Staff members at both assisted living and memory care facilities have experience supporting residents with day-to-day tasks. But staff at memory care facilities are well-equipped and specially trained to provide person-centered care around the clock. This helps seniors with dementia maintain cognitive skills, a sense of self, and quality of life for as long as possible.

“Memory care communities tend to have a much higher caregiver-to-resident ratio. This is important because it can take longer to provide ADL care, and people in memory care often need more direct oversight for safety and social engagement,” says Bradley.

Caregivers at memory care facilities also know how to effectively and compassionately prevent and manage difficult dementia behaviors, such as wandering and aggression. They understand the balance of encouraging residents to stay as independent as possible while providing the support they need.

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3. Amenities

Amenities vary greatly from one community to the next, but most assisted living communities offer the following:

  • Gyms
  • Beauty salons and barber shops
  • Outdoor spaces like gardens or courtyards
  • Pet-friendly accommodations
  • Transportation services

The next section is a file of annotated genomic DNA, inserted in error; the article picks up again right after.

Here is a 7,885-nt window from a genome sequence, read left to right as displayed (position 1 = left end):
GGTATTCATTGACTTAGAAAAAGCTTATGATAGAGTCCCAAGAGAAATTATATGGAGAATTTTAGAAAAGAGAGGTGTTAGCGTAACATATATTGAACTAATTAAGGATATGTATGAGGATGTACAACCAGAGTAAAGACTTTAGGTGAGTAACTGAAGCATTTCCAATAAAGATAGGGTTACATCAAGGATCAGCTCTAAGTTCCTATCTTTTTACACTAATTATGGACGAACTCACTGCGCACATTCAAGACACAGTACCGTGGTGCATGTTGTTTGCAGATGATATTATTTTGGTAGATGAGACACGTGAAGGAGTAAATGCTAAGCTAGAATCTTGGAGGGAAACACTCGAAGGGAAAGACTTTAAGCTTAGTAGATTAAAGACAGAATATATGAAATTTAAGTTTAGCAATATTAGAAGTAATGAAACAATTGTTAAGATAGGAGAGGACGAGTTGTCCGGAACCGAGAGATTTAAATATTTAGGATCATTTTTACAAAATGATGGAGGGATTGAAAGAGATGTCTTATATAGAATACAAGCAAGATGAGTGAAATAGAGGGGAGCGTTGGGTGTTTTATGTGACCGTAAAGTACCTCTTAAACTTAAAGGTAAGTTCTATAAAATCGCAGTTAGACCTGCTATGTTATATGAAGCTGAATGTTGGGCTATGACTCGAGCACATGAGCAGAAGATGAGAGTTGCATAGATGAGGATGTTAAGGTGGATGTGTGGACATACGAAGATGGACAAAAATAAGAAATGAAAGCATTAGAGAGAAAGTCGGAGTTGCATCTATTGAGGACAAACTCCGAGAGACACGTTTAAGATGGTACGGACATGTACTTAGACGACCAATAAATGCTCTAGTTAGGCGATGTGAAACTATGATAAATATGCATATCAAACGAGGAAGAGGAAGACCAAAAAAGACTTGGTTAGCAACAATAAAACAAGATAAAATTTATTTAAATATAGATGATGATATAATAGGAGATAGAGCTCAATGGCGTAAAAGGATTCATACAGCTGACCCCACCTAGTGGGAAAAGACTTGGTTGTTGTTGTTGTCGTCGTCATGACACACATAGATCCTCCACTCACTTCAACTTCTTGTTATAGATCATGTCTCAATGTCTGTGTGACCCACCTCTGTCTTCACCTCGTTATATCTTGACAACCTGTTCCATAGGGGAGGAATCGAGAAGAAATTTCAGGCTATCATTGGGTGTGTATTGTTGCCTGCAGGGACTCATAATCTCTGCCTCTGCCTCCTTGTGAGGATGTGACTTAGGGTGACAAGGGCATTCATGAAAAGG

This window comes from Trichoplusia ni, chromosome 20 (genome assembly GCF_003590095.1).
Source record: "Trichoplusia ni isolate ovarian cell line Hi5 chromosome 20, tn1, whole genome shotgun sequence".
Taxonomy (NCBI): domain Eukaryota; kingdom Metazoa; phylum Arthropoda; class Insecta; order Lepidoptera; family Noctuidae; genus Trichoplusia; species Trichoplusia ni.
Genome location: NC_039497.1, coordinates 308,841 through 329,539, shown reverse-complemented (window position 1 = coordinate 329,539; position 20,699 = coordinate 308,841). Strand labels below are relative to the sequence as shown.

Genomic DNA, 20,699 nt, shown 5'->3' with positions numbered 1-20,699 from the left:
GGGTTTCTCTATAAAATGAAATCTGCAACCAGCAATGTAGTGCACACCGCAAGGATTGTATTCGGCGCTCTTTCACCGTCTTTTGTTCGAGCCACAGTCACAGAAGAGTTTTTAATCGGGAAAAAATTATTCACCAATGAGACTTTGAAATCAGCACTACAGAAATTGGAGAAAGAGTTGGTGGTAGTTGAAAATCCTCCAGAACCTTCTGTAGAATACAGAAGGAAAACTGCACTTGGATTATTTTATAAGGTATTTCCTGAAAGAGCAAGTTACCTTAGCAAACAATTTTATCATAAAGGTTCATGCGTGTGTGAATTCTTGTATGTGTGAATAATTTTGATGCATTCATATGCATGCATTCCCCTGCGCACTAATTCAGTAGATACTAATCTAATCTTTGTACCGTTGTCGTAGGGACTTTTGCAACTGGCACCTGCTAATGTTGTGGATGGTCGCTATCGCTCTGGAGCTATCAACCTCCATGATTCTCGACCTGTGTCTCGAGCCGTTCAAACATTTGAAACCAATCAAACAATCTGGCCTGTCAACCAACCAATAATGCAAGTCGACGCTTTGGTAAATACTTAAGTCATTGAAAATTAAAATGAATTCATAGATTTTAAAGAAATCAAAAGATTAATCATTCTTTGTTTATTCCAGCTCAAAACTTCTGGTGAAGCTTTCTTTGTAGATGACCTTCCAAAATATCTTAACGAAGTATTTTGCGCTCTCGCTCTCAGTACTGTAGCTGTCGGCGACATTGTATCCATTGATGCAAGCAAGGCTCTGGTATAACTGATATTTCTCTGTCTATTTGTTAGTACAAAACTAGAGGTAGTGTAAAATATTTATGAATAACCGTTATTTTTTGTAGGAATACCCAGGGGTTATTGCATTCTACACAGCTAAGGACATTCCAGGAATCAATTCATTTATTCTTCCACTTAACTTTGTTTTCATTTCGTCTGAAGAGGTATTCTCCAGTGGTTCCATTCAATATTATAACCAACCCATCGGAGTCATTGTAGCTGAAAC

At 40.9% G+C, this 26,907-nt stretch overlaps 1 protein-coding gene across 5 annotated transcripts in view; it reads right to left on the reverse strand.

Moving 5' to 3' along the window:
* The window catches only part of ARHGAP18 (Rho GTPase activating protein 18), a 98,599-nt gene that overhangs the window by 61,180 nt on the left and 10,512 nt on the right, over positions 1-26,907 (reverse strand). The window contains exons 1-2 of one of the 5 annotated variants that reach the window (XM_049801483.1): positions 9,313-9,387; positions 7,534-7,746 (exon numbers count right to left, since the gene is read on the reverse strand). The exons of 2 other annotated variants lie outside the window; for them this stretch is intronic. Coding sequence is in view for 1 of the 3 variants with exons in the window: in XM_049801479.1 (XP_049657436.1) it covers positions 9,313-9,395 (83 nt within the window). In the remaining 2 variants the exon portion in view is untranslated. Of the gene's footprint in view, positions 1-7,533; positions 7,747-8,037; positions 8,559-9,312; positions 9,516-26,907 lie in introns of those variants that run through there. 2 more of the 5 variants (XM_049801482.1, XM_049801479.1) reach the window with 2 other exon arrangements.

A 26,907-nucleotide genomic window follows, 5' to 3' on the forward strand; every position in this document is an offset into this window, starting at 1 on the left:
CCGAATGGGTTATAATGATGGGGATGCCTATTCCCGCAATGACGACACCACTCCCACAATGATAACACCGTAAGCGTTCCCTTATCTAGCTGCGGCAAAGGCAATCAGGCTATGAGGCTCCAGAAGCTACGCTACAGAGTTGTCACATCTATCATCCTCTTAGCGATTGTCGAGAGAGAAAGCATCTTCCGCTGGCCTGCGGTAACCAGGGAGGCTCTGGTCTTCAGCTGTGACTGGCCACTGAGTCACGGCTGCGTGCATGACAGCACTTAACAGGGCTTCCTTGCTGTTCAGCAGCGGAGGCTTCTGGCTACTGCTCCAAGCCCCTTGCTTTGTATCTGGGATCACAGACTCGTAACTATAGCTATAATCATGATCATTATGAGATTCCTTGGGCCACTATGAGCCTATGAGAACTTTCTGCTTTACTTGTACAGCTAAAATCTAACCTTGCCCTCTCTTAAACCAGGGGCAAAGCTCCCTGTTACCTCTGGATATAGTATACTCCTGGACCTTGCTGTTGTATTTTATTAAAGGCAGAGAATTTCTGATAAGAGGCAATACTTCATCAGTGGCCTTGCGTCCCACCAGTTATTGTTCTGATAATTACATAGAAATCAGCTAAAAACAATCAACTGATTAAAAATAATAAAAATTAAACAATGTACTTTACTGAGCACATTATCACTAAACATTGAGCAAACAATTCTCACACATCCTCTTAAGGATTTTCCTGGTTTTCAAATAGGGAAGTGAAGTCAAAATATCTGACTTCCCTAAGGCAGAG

• Library, TV, and game rooms
  • Arts and crafts studios
  • Spas or relaxation rooms

Memory care communities often feature many of these same amenities, but you’ll also find unique layouts and design features to help orient residents and reduce confusion. For instance, design elements in memory care communities may include the following:

  • Clearly defined common areas
  • Color-coded walls to make it easier for residents with memory loss to find their way
  • Outdoor gardens to prevent residents from feeling trapped or confined
  • Increased opportunities for personalization, like memory boxes outside of residents’ doors to guide and help them feel at home

4. Activities and therapies

Assisted living staff organize activities for active seniors who may need some help with everyday tasks. With this demographic in mind, assisted living offers plenty of social opportunities. A wide range of planned activities are scheduled to appeal to different interests. These activities may include:

  • Exercise classes
  • Book clubs
  • Games
  • Parties
  • Karaoke
  • Outings

Memory care offers both group and individual memory care activities and therapies designed specifically for seniors with memory loss.

“There’s focus on structure, sensory stimulation, getting direct sunlight whenever possible, and cultivating engagement. All of these things minimize or even eliminate sundowning, help with sleep patterns, and allow residents to enjoy their days,” Bradley says.

Many memory care facilities provide activities tailored to residents’ interests and programs that encompass the physical, mental, and spiritual aspects of health.

Some of the specialized therapies available at memory care communities may include the following:

  • Music therapy, which promotes relaxation and reduces agitation in seniors with Alzheimer’s or other types of dementia
  • Art therapy, which may help slow cognitive decline
  • Reminiscence therapy, which uses senses like smell, taste, touch, and sight to help seniors remember people, events, and places